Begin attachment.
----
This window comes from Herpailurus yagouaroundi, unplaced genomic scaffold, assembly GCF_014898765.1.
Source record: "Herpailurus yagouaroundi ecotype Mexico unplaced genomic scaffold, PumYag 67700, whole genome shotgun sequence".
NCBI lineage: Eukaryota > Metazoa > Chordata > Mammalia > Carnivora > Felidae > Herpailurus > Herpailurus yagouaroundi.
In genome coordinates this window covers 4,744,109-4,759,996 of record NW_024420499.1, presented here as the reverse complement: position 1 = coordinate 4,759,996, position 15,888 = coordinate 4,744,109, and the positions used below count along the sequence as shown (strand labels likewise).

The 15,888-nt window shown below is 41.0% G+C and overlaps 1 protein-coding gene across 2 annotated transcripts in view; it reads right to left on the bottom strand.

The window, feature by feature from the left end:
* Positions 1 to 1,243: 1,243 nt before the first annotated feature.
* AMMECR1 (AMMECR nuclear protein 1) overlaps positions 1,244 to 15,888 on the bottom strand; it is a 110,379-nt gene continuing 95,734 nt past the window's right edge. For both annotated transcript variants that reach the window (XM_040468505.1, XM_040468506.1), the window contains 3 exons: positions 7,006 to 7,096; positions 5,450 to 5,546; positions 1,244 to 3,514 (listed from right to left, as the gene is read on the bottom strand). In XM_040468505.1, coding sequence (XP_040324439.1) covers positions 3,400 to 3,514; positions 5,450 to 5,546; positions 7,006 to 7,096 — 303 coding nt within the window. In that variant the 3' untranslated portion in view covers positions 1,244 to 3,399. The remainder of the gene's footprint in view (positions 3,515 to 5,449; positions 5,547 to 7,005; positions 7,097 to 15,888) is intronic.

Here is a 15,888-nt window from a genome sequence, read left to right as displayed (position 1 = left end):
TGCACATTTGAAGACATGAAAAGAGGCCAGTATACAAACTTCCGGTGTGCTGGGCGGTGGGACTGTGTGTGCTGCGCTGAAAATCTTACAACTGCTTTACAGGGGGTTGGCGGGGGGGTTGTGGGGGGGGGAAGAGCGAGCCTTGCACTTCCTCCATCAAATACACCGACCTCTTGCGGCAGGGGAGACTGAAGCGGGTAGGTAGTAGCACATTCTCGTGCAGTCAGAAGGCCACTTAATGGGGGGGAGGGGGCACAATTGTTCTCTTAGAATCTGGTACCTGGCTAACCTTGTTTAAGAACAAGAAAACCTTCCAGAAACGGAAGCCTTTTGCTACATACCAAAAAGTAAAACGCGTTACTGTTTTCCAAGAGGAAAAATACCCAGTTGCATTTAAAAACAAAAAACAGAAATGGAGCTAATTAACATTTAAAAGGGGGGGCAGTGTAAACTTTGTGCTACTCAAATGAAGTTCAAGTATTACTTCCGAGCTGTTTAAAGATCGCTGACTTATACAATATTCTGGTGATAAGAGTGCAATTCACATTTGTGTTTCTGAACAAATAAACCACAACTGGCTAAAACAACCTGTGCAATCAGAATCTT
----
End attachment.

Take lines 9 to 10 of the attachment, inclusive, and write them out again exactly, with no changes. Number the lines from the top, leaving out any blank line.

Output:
Here is a 15,888-nt window from a genome sequence, read left to right as displayed (position 1 = left end):
TGCACATTTGAAGACATGAAAAGAGGCCAGTATACAAACTTCCGGTGTGCTGGGCGGTGGGACTGTGTGTGCTGCGCTGAAAATCTTACAACTGCTTTACAGGGGGTTGGCGGGGGGGTTGTGGGGGGGGGAAGAGCGAGCCTTGCACTTCCTCCATCAAATACACCGACCTCTTGCGGCAGGGGAGACTGAAGCGGGTAGGTAGTAGCACATTCTCGTGCAGTCAGAAGGCCACTTAATGGGGGGGAGGGGGCACAATTGTTCTCTTAGAATCTGGTACCTGGCTAACCTTGTTTAAGAACAAGAAAACCTTCCAGAAACGGAAGCCTTTTGCTACATACCAAAAAGTAAAACGCGTTACTGTTTTCCAAGAGGAAAAATACCCAGTTGCATTTAAAAACAAAAAACAGAAATGGAGCTAATTAACATTTAAAAGGGGGGGCAGTGTAAACTTTGTGCTACTCAAATGAAGTTCAAGTATTACTTCCGAGCTGTTTAAAGATCGCTGACTTATACAATATTCTGGTGATAAGAGTGCAATTCACATTTGTGTTTCTGAACAAATAAACCACAACTGGCTAAAACAACCTGTGCAATCAGAATCTT